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The history of Santa Claus

December 05, 20236 min read

Santa Claus was known around the world by many names like, Sinter Klaus, Kris Kringle, Father Christmas, and Saint Nicholas. But where did the legend come from?

Santa the way we know him today

Santa Claus is a jolly old man with a white beard and red fur suit. He lives at the North Pole with his elf friends. The elves help him make toys all year long.

Every Christmas Eve, Santa loads the toys in his sleigh. Flying reindeer pull Santa’s sleigh so he can deliver the toys to good boys and girls. He flies all around the world in a single night. Santa magically slips down chimneys to put toys under a decorated tree and in kids' stockings that hang on the mantel—even in houses with no fireplace!

Wait... is that right? Elves? Flying Reindeer? Stockings? Where do all these stories come from?

The way Santa came to be

There once was a monk named Nicholas. Nicholas lived around the year 300 CE near the country of Turkey. Nicholas’ parents were very rich. When they died, Nicholas got all their money. He decided to use his wealth to help poor people.

Nicholas heard about a man who couldn’t afford dowries for his daughters. A dowry was an amount of money that a girl needed to get married. Men didn’t want a wife who had no dowry. And without husbands, the girls would have no one to take care of them.

Nicholas wanted to help this family. One night, he snuck into the house with a bag of gold. The oldest daughter’s stockings were hanging by the fire to dry. So he put the gold inside a stocking. She found it the next morning when she was getting dressed and used the gold to get married.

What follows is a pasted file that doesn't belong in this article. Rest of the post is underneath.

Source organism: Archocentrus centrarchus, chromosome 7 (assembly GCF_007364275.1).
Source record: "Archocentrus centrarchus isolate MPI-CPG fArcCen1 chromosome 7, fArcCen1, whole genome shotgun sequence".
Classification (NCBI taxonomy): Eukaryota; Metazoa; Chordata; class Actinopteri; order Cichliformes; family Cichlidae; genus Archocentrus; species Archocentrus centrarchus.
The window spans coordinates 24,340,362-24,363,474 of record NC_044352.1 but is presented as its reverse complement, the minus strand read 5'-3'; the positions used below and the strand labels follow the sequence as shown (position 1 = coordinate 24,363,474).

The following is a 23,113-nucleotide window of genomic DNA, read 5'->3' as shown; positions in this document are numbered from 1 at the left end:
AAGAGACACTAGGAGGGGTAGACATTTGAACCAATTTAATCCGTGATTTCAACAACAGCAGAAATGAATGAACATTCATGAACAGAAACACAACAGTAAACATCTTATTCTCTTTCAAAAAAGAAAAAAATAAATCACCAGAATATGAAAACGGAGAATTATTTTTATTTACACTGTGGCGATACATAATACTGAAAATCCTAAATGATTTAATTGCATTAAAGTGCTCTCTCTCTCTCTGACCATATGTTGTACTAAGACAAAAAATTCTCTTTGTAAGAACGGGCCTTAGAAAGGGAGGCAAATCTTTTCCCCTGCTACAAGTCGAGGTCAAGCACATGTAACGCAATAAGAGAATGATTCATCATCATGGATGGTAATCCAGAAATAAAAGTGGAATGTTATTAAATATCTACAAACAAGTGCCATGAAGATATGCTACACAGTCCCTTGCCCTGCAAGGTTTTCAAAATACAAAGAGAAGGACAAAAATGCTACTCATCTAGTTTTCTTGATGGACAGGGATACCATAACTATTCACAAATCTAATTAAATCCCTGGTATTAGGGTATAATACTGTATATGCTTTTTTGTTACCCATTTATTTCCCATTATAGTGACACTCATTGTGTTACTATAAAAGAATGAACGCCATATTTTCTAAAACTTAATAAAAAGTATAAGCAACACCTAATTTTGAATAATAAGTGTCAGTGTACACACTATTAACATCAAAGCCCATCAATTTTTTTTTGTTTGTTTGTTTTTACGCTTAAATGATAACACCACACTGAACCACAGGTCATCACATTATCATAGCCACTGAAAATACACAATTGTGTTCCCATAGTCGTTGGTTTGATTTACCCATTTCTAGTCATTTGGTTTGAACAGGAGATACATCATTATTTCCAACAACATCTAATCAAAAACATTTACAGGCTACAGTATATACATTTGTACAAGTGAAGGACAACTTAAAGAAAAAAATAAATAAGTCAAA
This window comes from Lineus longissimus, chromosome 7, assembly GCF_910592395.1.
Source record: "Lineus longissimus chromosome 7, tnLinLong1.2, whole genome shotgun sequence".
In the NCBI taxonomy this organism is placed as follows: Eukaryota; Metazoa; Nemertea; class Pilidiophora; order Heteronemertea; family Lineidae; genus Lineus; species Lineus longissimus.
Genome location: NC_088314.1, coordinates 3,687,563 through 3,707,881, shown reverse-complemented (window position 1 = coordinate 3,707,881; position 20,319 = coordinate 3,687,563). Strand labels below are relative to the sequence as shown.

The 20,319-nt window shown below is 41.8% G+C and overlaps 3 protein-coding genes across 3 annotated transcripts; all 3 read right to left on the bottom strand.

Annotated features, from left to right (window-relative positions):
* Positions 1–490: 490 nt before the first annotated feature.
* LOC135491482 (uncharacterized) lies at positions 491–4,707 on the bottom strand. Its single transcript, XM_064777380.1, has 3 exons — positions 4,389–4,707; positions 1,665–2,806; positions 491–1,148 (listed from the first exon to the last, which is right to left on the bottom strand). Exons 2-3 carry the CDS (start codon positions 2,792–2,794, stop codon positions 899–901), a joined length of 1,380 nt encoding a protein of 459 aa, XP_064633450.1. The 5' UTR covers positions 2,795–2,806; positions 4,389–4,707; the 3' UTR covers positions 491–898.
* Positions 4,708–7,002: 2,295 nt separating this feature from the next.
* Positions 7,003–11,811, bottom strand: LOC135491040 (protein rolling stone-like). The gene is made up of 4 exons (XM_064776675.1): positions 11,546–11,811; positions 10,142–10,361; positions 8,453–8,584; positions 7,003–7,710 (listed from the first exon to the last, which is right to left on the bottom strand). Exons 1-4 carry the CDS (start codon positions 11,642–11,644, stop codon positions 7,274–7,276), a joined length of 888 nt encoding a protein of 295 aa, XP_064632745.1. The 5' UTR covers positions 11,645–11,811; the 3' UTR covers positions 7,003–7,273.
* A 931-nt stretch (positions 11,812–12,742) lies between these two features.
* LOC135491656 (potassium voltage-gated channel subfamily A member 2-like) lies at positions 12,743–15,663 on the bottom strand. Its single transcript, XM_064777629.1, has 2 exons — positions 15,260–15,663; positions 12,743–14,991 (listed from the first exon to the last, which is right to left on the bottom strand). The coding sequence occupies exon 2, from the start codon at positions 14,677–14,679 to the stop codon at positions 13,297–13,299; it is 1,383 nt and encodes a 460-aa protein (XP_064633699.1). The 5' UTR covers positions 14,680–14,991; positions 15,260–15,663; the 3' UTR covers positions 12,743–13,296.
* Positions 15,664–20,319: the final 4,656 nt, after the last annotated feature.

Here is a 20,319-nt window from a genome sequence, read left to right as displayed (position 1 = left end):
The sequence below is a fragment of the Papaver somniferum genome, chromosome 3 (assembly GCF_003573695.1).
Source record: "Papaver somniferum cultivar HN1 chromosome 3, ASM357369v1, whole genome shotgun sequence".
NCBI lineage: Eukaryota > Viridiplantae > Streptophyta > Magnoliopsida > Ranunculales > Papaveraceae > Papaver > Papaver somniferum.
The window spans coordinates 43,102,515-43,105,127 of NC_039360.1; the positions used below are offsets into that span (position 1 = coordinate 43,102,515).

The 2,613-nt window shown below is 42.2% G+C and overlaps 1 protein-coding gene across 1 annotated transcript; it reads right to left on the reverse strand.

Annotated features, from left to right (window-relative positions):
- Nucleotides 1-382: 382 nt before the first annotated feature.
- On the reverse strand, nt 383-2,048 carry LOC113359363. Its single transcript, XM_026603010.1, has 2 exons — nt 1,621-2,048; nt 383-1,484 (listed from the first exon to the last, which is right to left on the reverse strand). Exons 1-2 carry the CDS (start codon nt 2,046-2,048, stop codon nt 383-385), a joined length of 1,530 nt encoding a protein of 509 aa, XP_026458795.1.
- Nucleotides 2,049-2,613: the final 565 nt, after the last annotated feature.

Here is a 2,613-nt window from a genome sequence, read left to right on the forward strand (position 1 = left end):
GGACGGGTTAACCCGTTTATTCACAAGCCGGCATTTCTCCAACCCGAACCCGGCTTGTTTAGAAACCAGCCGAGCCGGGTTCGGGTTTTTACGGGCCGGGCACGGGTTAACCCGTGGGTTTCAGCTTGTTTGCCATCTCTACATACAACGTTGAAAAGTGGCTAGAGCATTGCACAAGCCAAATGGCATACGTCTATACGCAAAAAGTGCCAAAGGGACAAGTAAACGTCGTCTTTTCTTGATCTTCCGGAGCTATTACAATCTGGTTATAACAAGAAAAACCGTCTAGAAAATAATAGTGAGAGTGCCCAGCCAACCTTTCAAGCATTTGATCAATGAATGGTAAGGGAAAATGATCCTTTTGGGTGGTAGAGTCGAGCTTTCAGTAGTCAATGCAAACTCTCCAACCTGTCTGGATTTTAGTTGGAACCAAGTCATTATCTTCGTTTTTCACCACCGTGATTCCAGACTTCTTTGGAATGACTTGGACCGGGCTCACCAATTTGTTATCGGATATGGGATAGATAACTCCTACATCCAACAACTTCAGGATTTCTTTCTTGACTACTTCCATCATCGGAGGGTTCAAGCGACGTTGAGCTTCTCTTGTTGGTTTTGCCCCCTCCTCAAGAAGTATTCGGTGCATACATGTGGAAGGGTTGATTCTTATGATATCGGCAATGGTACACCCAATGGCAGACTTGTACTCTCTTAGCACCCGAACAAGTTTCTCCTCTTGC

Nicholas did the same for the second sister and then the third sister. He wanted it to be a secret. But the third time, the father spied on him. Hetold everyone the story of how he watched as Nicholas snuck into the house and put gold in his daughter's stocking.

Other people told stories about how Nicholas helped them, too. This made the humble monk famous. Some years later, the Cristian Church made Nicholas a Saint. After that, he was known as Saint Nicholas. But during his own lifetime, he was just a simple monk.

Monks did all the writing back in the fourth century.

Few people in the middle ages knew how to read and write. Monks were among those who could. They usually wrote about other churchmen, kings and rich nobles. That’s what makes the story of a monk named Nicholas possible.

Monks used fragile paper called papyrus to write their stories. When the papyrus got old, later monks would copy the stories on fresh paper. This helped to preserve the story through the centuries.

There are no surviving papers about Nicholas from the 300s. But, the later accounts might have been copies from the original account. No one truly knows which parts or how much of the story was embellished later. But his story is written down.

Saint Nicholas become a big hit at Christmas

Santa Claus
Art by James Wright at

The winter solstice is the longest night of the year. Ancient people celebrated the winter solstice by sharing gifts. In the Bible, the three wise men took gifts to the baby Jesus. So the Christians liked the idea of giving gifts on Christ's mass day. Since it was in December near the solstice, the two celebrations became one.